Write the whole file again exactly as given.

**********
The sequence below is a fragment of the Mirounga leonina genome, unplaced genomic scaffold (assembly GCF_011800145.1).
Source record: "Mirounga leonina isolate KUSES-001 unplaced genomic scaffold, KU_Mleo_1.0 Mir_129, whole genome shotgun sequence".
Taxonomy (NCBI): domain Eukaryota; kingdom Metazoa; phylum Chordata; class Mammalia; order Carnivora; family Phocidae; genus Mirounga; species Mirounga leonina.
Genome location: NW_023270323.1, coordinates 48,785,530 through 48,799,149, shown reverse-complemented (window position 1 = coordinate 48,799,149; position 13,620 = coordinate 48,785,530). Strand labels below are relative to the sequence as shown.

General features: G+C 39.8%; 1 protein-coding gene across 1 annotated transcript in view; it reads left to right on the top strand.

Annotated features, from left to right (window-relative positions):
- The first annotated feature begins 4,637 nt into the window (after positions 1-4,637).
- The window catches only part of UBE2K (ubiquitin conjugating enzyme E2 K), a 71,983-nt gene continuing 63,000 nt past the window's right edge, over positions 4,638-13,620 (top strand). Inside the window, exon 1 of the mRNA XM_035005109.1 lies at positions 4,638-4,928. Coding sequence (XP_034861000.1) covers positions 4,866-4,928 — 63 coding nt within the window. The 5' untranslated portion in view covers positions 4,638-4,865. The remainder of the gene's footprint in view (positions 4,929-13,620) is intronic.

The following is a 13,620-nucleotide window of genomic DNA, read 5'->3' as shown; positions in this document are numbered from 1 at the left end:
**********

The sequence below is a fragment of the Mirounga leonina genome, unplaced genomic scaffold (assembly GCF_011800145.1).
Source record: "Mirounga leonina isolate KUSES-001 unplaced genomic scaffold, KU_Mleo_1.0 Mir_129, whole genome shotgun sequence".
Taxonomy (NCBI): domain Eukaryota; kingdom Metazoa; phylum Chordata; class Mammalia; order Carnivora; family Phocidae; genus Mirounga; species Mirounga leonina.
Genome location: NW_023270323.1, coordinates 48,785,530 through 48,799,149, shown reverse-complemented (window position 1 = coordinate 48,799,149; position 13,620 = coordinate 48,785,530). Strand labels below are relative to the sequence as shown.

General features: G+C 39.8%; 1 protein-coding gene across 1 annotated transcript in view; it reads left to right on the top strand.

Annotated features, from left to right (window-relative positions):
- The first annotated feature begins 4,637 nt into the window (after positions 1-4,637).
- The window catches only part of UBE2K (ubiquitin conjugating enzyme E2 K), a 71,983-nt gene continuing 63,000 nt past the window's right edge, over positions 4,638-13,620 (top strand). Inside the window, exon 1 of the mRNA XM_035005109.1 lies at positions 4,638-4,928. Coding sequence (XP_034861000.1) covers positions 4,866-4,928 — 63 coding nt within the window. The 5' untranslated portion in view covers positions 4,638-4,865. The remainder of the gene's footprint in view (positions 4,929-13,620) is intronic.

The following is a 13,620-nucleotide window of genomic DNA, read 5'->3' as shown; positions in this document are numbered from 1 at the left end: